Sean Kingston is a 17-year-old, Jamaican-American singer/songwriter who already has one canny #1 single, “Beautiful Girls”, under his belt this year. This song, based on the riff from “Stand By Me,” is disarming in its use of vocoder doo-wop and the repetition of the word “suicidal” in the chorus to describe his feelings over being dumped—pretty edgy and successful for a first single that was composed and recorded in just a couple of hours, no?
It’s easy to assume that “Beautiful Girls” would be the only good song on an album of filler; I assumed so, at least. But his second single, “Me Love”, has done pretty well also, using the same formula—except this time, substitute Led Zeppelin’s “D’yer Maker” for “Stand By Me.” It’s a smooth move, using Zep’s faux-reggae for a dancehall-synthpop jam…but surely that’s all there is to this record, right?
The funny thing is, the answer to that question is “no”. Sean Kingston is full of left turns, bold choices, and strange moments. The most striking moment is “Dry Your Eyes”, a song in which Kingston tells his incarcerated mother to be brave while she does her time, and that he will do his best to make sure that they have a lot of money when she is released. This is based on a true story—his sister is also in jail—and, in an odd moment, I might have been emotionally touched by his wide-open declarations of love for his moms. Just saying.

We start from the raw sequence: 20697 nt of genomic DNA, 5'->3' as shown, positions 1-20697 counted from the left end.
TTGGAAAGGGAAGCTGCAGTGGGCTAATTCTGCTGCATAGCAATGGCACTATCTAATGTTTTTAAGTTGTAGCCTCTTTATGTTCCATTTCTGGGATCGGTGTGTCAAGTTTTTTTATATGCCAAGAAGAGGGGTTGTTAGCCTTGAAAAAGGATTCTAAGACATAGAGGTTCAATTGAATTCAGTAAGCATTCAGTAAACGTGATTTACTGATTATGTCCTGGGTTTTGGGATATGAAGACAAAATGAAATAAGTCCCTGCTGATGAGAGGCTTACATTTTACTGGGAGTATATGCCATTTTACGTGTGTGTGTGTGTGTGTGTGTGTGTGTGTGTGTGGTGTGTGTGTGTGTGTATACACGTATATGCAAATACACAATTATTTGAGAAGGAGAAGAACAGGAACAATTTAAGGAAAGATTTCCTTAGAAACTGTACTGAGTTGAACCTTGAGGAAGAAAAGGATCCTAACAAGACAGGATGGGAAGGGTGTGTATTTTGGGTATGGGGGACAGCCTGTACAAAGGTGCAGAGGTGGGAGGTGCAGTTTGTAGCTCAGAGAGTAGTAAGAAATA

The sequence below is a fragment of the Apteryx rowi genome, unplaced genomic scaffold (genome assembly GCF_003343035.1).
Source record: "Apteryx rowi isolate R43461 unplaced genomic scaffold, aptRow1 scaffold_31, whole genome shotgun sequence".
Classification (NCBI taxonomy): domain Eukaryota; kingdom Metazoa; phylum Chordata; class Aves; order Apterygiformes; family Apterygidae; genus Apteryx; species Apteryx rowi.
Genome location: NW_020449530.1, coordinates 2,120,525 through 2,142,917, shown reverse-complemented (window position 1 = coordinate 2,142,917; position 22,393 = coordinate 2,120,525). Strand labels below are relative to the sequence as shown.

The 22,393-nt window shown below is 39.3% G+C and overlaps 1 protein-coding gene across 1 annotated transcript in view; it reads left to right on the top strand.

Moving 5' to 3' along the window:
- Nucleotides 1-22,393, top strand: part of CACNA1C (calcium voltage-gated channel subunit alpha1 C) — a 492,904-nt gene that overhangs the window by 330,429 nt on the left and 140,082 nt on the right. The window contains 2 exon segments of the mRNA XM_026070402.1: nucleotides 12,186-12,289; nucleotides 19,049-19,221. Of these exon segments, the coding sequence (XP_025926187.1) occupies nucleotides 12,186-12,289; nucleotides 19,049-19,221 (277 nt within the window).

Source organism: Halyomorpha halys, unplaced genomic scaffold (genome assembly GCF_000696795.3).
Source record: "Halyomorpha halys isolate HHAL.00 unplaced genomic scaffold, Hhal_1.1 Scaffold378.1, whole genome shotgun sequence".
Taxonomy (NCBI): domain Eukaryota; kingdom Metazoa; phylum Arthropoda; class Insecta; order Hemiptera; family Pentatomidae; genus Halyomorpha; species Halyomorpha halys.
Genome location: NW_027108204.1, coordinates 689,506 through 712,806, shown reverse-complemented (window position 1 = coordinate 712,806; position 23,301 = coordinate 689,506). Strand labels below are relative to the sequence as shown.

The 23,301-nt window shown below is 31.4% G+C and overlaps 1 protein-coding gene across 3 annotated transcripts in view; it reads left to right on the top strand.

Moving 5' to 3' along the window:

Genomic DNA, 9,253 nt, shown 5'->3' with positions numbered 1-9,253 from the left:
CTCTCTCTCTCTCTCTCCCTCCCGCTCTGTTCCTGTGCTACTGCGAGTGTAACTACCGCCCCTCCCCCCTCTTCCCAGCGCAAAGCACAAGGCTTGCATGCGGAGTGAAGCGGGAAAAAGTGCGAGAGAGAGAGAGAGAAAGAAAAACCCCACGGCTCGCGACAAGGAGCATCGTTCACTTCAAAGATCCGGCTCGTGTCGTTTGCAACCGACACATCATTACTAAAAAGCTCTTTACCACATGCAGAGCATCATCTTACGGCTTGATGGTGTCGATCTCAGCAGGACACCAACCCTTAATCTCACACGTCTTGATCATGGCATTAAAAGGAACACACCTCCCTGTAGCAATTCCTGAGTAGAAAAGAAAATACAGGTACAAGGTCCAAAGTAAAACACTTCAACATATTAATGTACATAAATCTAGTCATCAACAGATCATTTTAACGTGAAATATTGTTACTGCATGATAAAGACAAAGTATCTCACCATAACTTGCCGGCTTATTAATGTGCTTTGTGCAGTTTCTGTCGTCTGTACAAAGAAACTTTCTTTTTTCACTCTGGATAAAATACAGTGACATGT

“Kingston” is metallic hip-hop with a dancehall chorus and an aggressively paranoid vibe: “I see dem comin’ from afar / Dey diss Sean Kingston, dem gonna get a scar” are pretty shocking lyrics if all you know about him are his poor-emo-me pop songs. “Drummer Boy” uses horror-show organ chords to back Kingston’s boasts about leading some kind of slum-dwellers’ revolution, although it’s unclear what he’s going to do with all his “soldiers.” He also surprises with “Take You There”, in which he romances a girl by bragging about his contacts in the Jamaican ghettos. (Well, I’ve used worse lines that have worked, so maybe dude is onto something.)
Even his more conventional pop croonings are notably weird. “Your Sister” is a classic teenage lament about liking two girls who happen to be related—pretty standard stuff, except for all the bizarre electronic and vocal noises ping-pong-ing around the mix. In “That Ain’t Right”, he takes his girl to task for demanding his attention when he’s trying to launch his music career. But all is forgiven in “There’s Nothin’”, where he uses tinny synth dollops and up-and-comer girl singer Paula DeAnda to talk about perfect sunny la-la teenage love; the messed-up thing here is the lack of edge.
All in all, a pretty impressive debut for Sean Kingston, who I figured was just a weird pop robot. Keep the rough edges unsanded, kid, and make a lot of money so you can throw your mom one hell of a come-home party.
// Notes from the Road
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